I spoke yesterday at our clergy meeting on the theme of The Absent Parishioner.  There were two other speakers as well, and we all talked for around 5-10 minutes.  There was a short story read about a priest visiting someone who had stopped going to church, and then we all kind of riffed off of that.  I began by mentioning that I was speaking at a hospice memorial program that night and I hoped I did not have an Ovaltine moment, which got some laughs.  I also said that much of what I was going to say was Worcester-specific, but hopefully everyone could glean something from it.

Who is an absent parishioner?  By definition it is someone associated with the church who is not around.  I identified some different groups:

-People who are mad at the priest or the church for some reason.  Since I was addressing a room of seasoned clergy, I didn’t feel the need to go into this one – they know how to handle it.

-Young, unmarried people in their 20s and 30s – the “disappear when they go to college crowd”.  We wrongly assume that they automatically return when they get married and start having kids.  So, how to bring them back into the fold?  As with all other categories, the personal touch is key.  The priest needs to reach out.  Relatives and friends need to invite them to church.  I stressed the importance of social media like Facebook.  It is personal enough – you can contact anyone who is on and accepts your friend request – and impersonal enough – people are comfortable sending a message when they would not be comfortable calling the church to ask a question – to be very effective.  It is also the main means of communication, along with texting, of this age group.  I also invoked the Archbishop Christodoulos method – “I come to your place, you come to mine.”  I talked about how I go to the Greek Nights at local restaurants sometimes and how I play ball with the guys on Monday night.  I urged them to start coming once Sunday a month with their friends and then have brunch together afterward, and then we build from there.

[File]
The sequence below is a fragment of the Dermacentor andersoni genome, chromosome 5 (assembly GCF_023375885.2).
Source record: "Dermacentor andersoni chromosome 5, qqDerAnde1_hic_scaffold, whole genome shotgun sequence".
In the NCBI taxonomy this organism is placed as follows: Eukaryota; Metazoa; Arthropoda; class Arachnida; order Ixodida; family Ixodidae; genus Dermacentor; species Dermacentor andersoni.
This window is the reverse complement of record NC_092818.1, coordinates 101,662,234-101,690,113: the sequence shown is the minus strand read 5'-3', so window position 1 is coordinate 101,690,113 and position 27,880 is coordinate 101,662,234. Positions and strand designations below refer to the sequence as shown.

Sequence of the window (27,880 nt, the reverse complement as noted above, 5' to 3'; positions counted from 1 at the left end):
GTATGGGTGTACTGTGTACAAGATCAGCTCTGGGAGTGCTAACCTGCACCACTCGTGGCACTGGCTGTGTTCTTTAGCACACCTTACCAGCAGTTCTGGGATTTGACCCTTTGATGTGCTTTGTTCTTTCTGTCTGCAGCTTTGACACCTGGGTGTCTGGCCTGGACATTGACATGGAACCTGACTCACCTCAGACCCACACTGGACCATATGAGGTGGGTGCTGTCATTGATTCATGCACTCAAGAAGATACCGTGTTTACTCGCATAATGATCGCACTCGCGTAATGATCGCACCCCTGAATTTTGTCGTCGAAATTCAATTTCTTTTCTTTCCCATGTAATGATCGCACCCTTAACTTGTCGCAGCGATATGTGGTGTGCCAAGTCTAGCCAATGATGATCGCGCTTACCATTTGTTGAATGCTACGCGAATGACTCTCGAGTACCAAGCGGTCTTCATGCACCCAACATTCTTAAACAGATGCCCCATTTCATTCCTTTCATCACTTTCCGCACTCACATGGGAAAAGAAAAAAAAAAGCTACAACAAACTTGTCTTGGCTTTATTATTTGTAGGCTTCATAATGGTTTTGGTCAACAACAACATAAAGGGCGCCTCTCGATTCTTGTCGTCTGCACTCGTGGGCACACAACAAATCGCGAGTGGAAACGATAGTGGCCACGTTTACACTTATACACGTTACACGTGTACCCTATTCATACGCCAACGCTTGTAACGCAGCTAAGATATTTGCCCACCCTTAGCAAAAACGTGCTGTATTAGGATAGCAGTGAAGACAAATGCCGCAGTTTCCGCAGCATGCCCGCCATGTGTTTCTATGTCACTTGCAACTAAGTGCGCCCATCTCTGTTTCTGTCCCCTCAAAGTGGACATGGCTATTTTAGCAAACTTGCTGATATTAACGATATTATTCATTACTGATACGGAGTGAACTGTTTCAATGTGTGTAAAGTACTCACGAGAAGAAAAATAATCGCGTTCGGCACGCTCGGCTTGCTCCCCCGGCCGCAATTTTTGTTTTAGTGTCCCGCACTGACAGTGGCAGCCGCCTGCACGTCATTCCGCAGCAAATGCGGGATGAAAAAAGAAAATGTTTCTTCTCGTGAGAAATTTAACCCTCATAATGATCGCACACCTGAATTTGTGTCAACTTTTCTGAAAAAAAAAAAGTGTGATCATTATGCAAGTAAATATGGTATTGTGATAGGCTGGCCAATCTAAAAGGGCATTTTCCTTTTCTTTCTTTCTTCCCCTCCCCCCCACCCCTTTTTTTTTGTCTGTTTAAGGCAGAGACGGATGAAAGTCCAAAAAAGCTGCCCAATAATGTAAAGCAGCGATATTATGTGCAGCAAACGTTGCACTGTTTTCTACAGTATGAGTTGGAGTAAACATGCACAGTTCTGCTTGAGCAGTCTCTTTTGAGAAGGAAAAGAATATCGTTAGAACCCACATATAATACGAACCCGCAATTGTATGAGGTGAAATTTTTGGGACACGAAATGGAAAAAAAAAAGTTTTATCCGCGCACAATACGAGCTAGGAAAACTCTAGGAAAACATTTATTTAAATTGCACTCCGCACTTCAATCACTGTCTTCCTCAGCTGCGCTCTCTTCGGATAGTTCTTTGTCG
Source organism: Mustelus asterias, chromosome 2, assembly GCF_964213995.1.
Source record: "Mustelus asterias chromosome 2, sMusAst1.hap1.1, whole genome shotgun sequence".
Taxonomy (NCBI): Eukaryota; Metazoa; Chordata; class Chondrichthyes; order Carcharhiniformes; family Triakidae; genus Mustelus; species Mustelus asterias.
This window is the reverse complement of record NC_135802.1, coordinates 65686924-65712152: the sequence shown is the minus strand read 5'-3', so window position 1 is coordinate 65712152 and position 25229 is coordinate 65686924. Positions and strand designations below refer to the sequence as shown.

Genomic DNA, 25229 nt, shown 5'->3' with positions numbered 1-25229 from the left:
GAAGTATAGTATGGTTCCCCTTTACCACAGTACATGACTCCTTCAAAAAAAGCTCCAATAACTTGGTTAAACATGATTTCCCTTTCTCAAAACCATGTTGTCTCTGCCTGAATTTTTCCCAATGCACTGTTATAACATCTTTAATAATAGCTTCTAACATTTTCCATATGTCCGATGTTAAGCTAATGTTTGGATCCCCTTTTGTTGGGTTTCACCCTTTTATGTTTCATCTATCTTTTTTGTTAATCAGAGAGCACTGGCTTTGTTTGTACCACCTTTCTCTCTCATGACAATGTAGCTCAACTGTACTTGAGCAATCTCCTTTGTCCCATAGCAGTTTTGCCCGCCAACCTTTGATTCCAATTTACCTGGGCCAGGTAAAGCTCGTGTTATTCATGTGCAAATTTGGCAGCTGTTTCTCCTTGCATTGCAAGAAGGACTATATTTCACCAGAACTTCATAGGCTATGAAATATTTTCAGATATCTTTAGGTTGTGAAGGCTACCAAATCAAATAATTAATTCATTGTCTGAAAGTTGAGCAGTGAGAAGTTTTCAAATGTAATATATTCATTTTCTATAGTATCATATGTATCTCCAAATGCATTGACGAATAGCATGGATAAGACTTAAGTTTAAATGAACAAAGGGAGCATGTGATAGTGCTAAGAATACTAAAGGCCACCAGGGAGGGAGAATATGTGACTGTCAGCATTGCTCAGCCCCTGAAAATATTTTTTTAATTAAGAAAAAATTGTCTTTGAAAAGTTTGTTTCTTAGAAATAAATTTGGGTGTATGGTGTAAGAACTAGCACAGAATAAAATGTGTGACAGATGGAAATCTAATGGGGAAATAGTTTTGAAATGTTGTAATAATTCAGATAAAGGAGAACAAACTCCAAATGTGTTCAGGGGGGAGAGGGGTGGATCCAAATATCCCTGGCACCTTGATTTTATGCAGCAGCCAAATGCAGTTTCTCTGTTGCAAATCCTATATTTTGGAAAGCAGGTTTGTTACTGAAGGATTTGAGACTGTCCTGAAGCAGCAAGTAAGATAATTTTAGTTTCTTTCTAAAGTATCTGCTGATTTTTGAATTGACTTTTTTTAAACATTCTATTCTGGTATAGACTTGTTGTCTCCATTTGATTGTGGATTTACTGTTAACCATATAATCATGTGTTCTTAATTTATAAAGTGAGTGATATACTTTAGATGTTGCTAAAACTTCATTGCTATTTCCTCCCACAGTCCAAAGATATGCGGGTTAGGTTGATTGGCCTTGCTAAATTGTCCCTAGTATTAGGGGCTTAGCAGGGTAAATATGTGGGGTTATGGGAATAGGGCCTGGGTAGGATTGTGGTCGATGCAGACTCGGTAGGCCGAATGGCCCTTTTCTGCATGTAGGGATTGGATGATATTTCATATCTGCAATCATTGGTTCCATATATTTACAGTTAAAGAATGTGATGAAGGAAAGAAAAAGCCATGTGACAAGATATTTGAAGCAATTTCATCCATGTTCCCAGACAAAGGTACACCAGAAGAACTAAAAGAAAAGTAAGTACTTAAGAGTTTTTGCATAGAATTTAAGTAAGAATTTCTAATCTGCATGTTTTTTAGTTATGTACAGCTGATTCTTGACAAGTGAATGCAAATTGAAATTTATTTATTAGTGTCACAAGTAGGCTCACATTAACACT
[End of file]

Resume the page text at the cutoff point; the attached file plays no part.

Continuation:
-Immigrants who have not been baptized but have family members who have.  We have many people from Albania – Albanian and Greek mostly – who were not baptized but have been to the Cathedral for events and understand their family background is Orthodox.  This group differs from the others because they are often eager to become part of the faith and will often come to us.  I talked about the importance of at least having a reading knowledge of another Orthodox language to throw in during sacraments – people really appreciate the effort.

-The final group I mentioned is the outermost concentric circle of people involved in the church.  This ranges from those who would come twice a year and have since stopped to people baptized at the Cathedral who stopped coming ages ago and have nothing to do with the church.  These are the people we meet at mercy meals and sacrament reception.  I emphasized the importance (for many reasons) of attending these events – some priests don’t go to any on the idea that if you go to one you must attend all and people wouldn’t understand if you couldn’t go, but that is not at all true – and how this is where we meet such people.  This is where you start building the relationship, find the person on Facebook, identify talents they may have, and reach out to them.

I finished with three case studies where people have come back to the church to various degrees.  Not everyone is going to end up an every-Sunday attendee but we are all works in progress, and the most important thing is reaching out and letting people know the church is always there for them.